BRUNSWICK COUNTY (WECT) - Brunswick County on Monday again asked the state to re-prioritize its financial assistance program to help fund a planned reverse-osmosis plant.
The county previously submitted an application to the Division of Water Infrastructure (DWI), a division of the Department of Environmental Quality, for funding under the State Revolving Fund.
However, the county was ultimately told it was unlikely the project would be eligible for the funds because the treatment of unregulated compounds is not prioritized for funding.
Responding to the DWI’s request for public comment on proposed changes to the priority rating system in May of last year, the county asked that projects that address emerging contaminants, like GenX, be prioritized for funding.
That request was not adopted.
In its meeting Monday afternoon, the Brunswick County Board of Commissioners voted to send a letter to the DWI asking for clarity why its proposed changes were not adopted.
“The priority rating system for State Revolving Fund funds do not allow funding for unregulated contaminates and GenX is unregulated,” John Nicols, Director of Public Utilities for Brunswick County, said on Monday. “So, our request to the state agency will be for them to reconsider that priority rating system so that they can make funds available for improvements at the North West Water Treatment Plant to address contaminates like GenX.”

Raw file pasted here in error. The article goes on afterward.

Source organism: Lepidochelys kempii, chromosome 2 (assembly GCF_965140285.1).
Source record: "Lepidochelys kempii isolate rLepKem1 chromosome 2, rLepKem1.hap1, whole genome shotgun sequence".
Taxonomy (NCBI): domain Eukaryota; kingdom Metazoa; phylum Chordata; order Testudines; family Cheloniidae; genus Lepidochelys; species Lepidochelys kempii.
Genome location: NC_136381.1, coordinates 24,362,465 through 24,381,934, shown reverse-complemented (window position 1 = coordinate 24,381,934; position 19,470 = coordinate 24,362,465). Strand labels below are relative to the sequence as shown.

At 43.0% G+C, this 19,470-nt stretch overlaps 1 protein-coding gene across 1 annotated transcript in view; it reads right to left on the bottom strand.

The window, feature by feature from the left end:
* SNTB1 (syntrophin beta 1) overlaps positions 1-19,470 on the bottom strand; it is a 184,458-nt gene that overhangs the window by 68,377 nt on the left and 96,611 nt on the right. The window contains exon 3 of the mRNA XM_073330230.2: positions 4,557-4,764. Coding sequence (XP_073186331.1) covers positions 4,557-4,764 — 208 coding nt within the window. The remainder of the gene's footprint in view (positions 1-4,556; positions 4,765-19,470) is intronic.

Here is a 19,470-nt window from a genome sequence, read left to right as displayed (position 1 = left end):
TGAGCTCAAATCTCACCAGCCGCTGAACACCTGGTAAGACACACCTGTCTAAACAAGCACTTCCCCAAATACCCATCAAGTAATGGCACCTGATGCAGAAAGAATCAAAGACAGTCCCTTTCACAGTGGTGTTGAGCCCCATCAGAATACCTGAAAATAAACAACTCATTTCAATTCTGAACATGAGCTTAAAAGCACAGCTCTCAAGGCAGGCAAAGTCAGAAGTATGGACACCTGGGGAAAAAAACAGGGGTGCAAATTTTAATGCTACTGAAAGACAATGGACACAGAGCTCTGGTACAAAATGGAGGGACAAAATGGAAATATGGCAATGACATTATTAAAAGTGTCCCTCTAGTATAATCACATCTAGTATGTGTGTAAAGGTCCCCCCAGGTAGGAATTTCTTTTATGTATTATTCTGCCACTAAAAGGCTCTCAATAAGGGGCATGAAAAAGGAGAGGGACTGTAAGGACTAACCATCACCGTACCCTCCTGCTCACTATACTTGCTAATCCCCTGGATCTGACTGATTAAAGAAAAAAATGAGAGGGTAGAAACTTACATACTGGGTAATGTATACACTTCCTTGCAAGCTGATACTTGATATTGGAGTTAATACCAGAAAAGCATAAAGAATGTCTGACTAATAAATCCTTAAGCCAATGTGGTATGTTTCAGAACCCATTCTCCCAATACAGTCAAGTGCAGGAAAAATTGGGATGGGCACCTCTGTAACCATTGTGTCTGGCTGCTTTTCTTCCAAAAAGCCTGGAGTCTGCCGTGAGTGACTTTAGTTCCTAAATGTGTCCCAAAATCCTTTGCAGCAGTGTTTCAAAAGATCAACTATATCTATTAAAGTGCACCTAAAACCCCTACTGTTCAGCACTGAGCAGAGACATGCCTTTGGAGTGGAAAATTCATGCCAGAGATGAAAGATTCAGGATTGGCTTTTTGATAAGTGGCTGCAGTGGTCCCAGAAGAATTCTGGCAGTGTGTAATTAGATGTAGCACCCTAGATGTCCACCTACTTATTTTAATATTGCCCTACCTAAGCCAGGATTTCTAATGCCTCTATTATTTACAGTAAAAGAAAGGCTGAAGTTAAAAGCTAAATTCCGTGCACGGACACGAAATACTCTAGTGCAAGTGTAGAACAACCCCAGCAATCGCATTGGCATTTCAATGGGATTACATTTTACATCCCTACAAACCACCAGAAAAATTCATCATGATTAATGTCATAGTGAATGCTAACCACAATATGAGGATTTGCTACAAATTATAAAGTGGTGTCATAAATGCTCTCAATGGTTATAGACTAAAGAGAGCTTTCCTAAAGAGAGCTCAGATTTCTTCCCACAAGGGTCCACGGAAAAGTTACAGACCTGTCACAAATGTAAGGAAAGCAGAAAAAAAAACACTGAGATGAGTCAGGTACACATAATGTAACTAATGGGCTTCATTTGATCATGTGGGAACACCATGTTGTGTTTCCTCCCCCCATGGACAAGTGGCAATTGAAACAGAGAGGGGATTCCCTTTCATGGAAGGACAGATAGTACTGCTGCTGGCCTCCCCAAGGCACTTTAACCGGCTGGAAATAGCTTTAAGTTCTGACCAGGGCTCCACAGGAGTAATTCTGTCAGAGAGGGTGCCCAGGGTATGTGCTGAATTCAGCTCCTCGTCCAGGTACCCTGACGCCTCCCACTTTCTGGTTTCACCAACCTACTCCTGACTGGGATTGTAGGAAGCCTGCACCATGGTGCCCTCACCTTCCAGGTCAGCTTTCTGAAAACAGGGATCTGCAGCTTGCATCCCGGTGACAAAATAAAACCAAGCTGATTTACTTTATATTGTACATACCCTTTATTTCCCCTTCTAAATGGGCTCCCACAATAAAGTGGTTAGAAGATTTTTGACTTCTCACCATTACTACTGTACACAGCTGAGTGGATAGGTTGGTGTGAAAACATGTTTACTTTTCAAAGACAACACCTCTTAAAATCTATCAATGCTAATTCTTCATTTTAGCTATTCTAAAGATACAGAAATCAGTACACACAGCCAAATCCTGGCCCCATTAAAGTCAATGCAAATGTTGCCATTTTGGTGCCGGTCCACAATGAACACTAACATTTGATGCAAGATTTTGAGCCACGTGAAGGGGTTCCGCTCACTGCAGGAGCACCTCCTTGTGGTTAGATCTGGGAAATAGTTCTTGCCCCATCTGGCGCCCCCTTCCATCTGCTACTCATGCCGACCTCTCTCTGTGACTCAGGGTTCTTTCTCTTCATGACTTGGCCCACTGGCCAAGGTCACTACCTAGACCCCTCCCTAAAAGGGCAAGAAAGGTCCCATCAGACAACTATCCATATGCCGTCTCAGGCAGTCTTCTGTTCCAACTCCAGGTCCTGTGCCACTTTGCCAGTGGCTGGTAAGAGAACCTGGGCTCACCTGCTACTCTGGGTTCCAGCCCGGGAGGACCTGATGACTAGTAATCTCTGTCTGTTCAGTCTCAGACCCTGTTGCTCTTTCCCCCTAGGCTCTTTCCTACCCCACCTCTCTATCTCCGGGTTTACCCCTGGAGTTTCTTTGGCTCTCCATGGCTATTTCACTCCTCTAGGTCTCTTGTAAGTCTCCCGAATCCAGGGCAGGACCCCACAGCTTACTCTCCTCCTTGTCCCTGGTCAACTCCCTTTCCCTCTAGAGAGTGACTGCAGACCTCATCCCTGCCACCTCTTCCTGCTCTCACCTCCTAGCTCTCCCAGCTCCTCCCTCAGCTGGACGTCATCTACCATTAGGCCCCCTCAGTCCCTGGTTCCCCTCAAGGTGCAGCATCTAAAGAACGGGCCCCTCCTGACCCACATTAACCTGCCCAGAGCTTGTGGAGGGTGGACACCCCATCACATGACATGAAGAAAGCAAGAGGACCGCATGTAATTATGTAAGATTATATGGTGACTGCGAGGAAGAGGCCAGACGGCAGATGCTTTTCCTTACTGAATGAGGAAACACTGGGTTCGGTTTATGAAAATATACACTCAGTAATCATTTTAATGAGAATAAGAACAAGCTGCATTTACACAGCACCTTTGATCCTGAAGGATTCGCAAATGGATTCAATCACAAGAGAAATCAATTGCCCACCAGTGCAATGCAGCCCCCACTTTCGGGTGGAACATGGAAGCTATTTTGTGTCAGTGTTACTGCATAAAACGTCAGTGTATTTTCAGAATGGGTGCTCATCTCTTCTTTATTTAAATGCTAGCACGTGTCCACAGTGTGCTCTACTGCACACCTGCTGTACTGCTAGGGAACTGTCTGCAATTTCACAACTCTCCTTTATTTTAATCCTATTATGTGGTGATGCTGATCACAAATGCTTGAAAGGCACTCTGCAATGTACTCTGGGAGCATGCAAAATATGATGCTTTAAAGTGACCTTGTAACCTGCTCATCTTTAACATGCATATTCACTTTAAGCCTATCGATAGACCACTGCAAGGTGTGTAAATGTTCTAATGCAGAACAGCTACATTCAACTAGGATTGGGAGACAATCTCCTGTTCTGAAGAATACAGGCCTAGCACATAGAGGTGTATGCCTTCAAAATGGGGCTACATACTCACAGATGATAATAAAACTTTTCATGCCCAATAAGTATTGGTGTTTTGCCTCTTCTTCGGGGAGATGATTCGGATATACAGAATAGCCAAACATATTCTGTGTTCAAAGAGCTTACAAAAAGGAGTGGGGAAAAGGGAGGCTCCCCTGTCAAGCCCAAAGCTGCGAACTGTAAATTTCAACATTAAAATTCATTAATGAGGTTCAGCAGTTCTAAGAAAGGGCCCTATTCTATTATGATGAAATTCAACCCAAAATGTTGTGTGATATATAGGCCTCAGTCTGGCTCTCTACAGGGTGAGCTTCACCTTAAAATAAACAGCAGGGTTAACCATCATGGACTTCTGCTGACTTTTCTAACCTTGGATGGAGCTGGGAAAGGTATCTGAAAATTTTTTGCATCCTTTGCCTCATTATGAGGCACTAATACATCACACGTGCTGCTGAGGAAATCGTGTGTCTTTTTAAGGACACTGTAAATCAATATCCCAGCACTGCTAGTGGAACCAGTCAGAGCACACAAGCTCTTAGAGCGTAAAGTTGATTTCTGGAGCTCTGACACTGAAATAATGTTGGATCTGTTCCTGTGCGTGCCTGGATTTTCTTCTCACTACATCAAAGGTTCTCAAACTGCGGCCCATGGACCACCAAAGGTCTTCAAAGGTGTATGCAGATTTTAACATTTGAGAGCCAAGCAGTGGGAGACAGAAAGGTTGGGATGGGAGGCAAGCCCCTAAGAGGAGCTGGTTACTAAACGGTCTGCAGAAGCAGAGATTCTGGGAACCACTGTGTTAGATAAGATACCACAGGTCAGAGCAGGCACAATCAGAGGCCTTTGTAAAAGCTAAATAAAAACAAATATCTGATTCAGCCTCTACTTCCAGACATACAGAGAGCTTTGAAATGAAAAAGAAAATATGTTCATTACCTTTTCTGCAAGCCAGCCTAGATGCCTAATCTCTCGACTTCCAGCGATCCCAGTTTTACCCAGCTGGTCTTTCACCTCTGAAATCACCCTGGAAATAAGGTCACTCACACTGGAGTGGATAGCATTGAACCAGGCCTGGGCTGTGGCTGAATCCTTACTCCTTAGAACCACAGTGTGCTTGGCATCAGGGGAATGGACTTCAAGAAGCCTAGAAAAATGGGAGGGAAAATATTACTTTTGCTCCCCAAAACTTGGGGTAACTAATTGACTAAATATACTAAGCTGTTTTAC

Brunswick County’s letter also included these specific requests:
· The North Carolina Department of Environmental Quality make GenX and PFAS removal in public water systems a priority for funding by adjusting the scoring method for SRF applications to give GenX/PFAS priority.
· Support legislative efforts to appropriate funds in the Drinking Water Infrastructure (DWI) fiscal budget to fund projects that are addressing GenX in the Cape Fear River for the purpose of providing drinking water to the public.
· Support pending congressional legislation to “bundle” unfunded SRF applications and fund them with Federal funds.
“Certainly this is a major issue in our region,” said Nicols. “Water quality is important for our region, and so we believe it’s a priority to provide funding necessary to provide treatment to remove the contaminants whether they are regulated or unregulated like GenX.”